Garrard’s Cavalry Raid
- Source: David Seibert
- Marker: Garrard’s Cavalry Raid
- Location: Old DeKalb County Courthouse in downtown Decatur
GARRARD’S CAVALRY RAID
On July 20, 1864, Union forces under Maj. Gen. W.T. Sherman, USA, were closing in on Atlanta. Hq. 2nd Cavalry Division, Brig. Gen. Kenner Garrard, was in Decatur. His three brigades were scattered from Decatur to Roswell, guarding bridges over the Chattahoochee River and picketing the left flank. That night, Garrard was ordered to assemble his command and march to Covington (30 miles SE), to burn bridges over the Yellow and Ulcofauhachee (Alcovy) rivers and to destroy the railroad between Lithonia and the Alcovy.
Garrard marched late on the 21st. He returned to Decatur on the 24th, after marching almost 90 miles. He destroyed 4 wagon bridges, 2 railroad bridges and more than 6 miles of track. At Covington, he burned the depot, a newly-built army hospital center, 2,000 bales of cotton, and large quantities of quartermaster and commissary supplies. Three trains were captured and burned.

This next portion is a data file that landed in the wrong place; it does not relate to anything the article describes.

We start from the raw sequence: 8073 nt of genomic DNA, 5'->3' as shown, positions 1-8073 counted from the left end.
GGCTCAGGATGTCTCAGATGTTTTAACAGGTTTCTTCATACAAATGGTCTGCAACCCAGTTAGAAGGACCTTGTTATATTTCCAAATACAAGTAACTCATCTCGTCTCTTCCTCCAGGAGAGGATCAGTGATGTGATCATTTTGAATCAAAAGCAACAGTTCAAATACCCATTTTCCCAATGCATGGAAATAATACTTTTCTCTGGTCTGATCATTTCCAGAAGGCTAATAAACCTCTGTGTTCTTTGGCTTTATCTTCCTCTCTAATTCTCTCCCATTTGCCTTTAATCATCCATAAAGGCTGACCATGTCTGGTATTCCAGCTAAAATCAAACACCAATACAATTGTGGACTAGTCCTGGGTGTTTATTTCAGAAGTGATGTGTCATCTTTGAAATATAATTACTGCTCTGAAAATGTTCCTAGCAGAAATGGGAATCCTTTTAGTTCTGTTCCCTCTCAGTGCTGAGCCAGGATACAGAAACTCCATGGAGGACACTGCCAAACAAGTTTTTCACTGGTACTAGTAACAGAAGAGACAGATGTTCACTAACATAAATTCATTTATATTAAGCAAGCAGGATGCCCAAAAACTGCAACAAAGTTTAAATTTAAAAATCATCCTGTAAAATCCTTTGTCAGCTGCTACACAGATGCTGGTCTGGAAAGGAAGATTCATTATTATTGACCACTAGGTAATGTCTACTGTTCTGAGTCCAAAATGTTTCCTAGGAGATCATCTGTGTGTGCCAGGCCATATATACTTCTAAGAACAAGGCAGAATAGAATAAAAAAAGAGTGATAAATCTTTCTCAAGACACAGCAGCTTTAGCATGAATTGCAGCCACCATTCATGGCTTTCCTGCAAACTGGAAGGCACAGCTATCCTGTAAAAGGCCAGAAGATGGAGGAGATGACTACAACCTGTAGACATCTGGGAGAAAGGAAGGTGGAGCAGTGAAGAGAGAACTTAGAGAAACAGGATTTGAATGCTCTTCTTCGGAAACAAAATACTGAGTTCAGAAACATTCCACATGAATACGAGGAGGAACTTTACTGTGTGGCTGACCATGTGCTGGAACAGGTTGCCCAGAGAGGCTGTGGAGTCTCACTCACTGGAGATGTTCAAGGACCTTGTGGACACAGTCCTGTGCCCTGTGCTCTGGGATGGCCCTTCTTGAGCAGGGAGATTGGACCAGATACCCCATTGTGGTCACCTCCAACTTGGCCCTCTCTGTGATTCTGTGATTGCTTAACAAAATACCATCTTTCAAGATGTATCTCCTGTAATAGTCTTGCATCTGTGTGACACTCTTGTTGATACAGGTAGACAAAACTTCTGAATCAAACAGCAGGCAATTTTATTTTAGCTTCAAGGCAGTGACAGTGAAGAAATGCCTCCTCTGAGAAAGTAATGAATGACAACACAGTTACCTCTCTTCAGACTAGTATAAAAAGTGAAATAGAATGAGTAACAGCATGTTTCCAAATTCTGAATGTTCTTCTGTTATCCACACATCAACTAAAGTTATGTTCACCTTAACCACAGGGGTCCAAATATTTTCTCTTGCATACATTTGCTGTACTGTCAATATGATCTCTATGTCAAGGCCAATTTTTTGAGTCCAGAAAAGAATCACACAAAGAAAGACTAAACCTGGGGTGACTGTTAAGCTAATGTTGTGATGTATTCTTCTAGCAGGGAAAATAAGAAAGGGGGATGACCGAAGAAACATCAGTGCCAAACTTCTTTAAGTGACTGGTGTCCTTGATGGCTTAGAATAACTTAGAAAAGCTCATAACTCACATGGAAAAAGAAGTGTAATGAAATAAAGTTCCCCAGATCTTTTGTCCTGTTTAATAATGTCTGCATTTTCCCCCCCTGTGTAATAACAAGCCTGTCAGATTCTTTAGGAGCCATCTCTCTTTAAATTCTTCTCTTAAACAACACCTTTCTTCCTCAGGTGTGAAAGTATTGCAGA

Garrard’s raid cut off all communication between Atlanta and Augusta and destroyed any hope that the Army of Tennessee – the hard-pressed defenders of Atlanta – might receive supplies or reinforcements from the Eastern Confederacy; but this success was not without its price. Because of Garrard’s absence from the Union left, Hardee’s Corps was able to approach undetected and to launch his smashing blow at that unguarded flank which has passed into history as the Battle of Atlanta
033-82 GEORGIA HISTORICAL COMMISSION 1957